12 phrases women use when they’re secretly angry but won’t admit it, according to psychology

Women are often brought up to be pleasant and accommodating.

So much so that many of us have difficulty expressing anger.

Don’t get me wrong, we can blow up, especially if we’re at our wits’ end or you’ve wronged us.

Yet, when the offense isn’t that major or we don’t feel like dealing with it at that particular point in time, we push our fury down and adopt a more pacifying demeanor.

Still, hints of our displeasure break through the cracks.

Here are 12 phrases women use when they’re secretly angry but won’t admit it, according to psychology.

Learning to read between the lines will work in your favor.

1) I’m fine.

From my experience, very few people who insist they are fine are actually fine.

This classic response usually conceals deeper feelings of frustration or anger.

It’s a way of avoiding confrontation or appearing unbothered when, in reality, there’s turmoil simmering beneath the surface.

According to psychology, we say we’re fine when we’re not to avoid painful feelings, fend off conflicts, or ignore our problems altogether.

A much better approach would be to admit that we’re fuming and address the source of our irritation.

Denial only gets you so far.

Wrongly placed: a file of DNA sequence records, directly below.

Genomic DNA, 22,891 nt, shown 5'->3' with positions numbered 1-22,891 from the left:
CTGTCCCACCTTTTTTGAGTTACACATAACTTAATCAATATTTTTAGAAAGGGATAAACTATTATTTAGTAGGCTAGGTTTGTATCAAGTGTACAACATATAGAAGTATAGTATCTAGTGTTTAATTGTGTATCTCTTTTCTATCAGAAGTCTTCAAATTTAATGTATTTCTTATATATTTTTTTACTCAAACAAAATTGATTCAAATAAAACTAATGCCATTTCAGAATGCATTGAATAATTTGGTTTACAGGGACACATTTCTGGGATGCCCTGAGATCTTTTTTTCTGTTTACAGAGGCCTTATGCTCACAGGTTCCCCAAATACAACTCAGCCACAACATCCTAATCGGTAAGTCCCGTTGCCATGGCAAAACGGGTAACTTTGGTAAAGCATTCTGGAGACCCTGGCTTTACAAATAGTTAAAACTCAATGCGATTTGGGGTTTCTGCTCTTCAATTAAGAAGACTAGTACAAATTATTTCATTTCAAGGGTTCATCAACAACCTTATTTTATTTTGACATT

2) I’m not upset.

By insisting they’re not upset when they obviously are, women attempt to maintain control over their emotions.

There might be many reasons why they’re reluctant to lose their cool:

  • They want (or have) to maintain a façade of strength or composure
  • They fear being judged as overly emotional or irrational
  • They want to protect others (in all likelihood, the person who made them upset)
  • They have been conditioned to prioritize the needs and emotions of others
  • They fear retaliation and criticism, especially in unsafe environments

Whichever the case, she’s shutting down.

Give her some space and revisit the conversation later on.

3) I’m just tired.

There’s been a lot of talk about the glorification of overwork, and being perpetually busy means you can use burnout as an excuse for anything.

(I am being sarcastic.)

Tired has become our natural state of being, and no one bats an eye when you invoke exhaustion to get out of a situation you don’t feel like dealing with.

Long story short, blaming fatigue for irritability frequently masks underlying anger.

It’s a way of deflecting attention from the real source of frustration.

Women know this strategy well, and we embrace it whenever we want to get out of an unpleasant conversation.

We likely have more important things to worry about.